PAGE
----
Wedding Traditions Explained: The Wedding Train

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A big decision when choosing a wedding dress is whether or not to have a train. There are so many different lengths, styles and fits it can be difficult to make a decision. But where do wedding trains originate form?

What is a train?

When talking about clothing, a train is a piece of fabric that trails behind the main body. Trains aren’t exclusive to wedding dresses; you’ll find them on evening gowns, royal outfits and even some formal academic dress. Wedding dresses however have their own terminology to describe the styles and lengths of the train.

Bride and Groom portraits at Bagden Hall hotel Wedding

Origins

Trains have been around since medieval times. At weddings they were used to wow the guests, and to give an outward sign of wealth. As a train is an extra piece of material that serves no practical function, it was seen as elaborate. They longer the train, the wealthier the family must be.

The different styles of train could also be used to indicate how close to the royal family the bride’s family were. Historically there have been rules about the style of train non-royals were allowed to wear which changed with rank. This was mirrored in the wedding industry to show off the bride’s family status and ties.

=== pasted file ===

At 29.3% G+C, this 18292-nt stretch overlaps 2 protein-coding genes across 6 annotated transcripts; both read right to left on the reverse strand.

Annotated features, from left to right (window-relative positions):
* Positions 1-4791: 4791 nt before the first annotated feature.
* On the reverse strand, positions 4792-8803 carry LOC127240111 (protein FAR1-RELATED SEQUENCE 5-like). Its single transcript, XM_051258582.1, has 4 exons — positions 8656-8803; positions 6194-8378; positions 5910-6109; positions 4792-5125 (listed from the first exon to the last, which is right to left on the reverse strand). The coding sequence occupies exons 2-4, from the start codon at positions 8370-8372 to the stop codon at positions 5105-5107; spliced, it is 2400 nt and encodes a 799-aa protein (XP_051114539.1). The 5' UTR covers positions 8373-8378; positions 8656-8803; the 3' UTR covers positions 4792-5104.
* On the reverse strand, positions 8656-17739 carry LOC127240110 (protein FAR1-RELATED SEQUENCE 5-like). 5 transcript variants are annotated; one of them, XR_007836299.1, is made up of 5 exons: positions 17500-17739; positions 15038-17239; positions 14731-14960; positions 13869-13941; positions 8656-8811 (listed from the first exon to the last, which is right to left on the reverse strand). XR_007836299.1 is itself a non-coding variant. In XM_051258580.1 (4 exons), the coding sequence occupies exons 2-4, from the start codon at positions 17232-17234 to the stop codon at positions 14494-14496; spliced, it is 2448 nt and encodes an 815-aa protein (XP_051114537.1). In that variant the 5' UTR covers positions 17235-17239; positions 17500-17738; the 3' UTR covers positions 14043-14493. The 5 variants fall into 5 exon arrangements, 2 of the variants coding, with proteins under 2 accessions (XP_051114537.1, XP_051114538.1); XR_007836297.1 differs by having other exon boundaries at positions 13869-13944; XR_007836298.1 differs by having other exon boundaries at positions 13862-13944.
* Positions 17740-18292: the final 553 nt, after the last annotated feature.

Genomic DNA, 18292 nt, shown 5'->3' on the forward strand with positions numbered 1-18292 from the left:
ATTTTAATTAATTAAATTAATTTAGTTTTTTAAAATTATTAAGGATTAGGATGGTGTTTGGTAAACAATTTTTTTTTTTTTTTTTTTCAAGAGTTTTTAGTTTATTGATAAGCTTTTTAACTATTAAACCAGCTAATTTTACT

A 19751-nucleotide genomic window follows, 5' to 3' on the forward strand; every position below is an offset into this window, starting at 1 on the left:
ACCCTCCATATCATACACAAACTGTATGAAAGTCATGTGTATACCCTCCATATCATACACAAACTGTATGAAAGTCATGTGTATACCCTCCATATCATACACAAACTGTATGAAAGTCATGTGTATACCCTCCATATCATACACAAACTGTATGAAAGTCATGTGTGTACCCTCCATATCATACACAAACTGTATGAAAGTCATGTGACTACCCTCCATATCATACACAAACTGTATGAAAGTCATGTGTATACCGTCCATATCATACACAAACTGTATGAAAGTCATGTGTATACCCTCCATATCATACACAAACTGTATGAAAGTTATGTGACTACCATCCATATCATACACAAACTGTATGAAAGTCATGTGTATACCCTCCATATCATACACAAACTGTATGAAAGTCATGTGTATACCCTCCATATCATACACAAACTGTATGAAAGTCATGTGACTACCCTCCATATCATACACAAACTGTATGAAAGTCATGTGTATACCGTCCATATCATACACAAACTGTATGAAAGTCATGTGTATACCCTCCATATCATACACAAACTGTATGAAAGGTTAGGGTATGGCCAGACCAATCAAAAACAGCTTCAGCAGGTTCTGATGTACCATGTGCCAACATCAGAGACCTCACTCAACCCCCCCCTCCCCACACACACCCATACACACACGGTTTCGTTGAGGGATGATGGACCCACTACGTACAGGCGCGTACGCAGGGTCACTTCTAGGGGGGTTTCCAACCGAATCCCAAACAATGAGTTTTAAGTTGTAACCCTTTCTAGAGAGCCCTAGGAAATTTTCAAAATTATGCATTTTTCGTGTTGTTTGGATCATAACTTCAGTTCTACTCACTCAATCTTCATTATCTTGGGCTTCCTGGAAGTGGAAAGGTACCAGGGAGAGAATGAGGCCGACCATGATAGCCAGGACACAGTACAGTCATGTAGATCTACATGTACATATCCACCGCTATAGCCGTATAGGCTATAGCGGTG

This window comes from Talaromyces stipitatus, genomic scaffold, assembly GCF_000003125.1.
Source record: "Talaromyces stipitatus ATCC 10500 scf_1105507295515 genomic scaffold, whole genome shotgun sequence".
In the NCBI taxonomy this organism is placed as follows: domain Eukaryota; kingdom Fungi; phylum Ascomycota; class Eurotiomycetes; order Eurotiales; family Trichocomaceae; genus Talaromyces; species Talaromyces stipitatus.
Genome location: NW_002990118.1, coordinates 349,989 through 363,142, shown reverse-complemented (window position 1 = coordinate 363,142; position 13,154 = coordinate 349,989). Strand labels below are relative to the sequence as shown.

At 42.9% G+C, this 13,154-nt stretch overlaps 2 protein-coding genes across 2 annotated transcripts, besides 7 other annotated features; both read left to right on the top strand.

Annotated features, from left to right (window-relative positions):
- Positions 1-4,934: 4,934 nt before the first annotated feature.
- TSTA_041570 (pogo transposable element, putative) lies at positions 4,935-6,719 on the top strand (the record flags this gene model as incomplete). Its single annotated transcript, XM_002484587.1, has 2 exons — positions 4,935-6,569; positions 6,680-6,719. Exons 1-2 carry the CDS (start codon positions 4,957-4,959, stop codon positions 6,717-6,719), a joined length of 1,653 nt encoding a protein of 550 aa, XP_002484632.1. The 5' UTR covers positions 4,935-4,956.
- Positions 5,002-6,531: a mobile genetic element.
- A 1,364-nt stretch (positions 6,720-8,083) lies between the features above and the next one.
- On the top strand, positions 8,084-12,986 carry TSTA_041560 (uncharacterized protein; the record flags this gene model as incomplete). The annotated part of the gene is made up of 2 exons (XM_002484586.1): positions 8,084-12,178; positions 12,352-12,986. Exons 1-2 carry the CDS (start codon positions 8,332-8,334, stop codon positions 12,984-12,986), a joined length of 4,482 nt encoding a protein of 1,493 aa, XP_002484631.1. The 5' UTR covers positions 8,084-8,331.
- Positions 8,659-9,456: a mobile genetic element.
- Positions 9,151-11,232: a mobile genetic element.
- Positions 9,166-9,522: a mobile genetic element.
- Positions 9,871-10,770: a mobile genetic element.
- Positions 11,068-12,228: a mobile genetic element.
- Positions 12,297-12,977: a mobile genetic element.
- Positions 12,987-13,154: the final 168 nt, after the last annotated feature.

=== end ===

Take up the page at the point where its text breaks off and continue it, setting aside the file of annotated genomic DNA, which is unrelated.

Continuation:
As fabrics became more affordable brides began to have more choice with their wedding gowns. Now, having a train is a decision that any bride can made without her families wealth or status being questioned.

THe bride at Wortley Hall Wedding

Styles of train

Wedding dress trains come in all sorts of styles. No matter which you choose, it’s important to consider whether it is appropriate for your venue and wedding style.

Sweep: A Sweep is around 6 inches longer than the skirt of the wedding dress. It’s the shortest train style, and works well for relaxed or outdoor weddings.

Chapel: A Chapel is the most common train style. It is usually between 12 to 18 inches long. It’s not over the top, but adds a certain amount of drama to a wedding dress.

Cathedral: A Cathedral train is around 22 inches long, sometimes more. It’s perfect for a grand venue and they look amazing moving down the aisle.

Royal: A Royal is the longest of the trains. They’re over a yard long and are commonly worn by royal brides. They’re extravagant, and not to be chosen for a low-key wedding.

And finally, there’s always the option to have no train at all.

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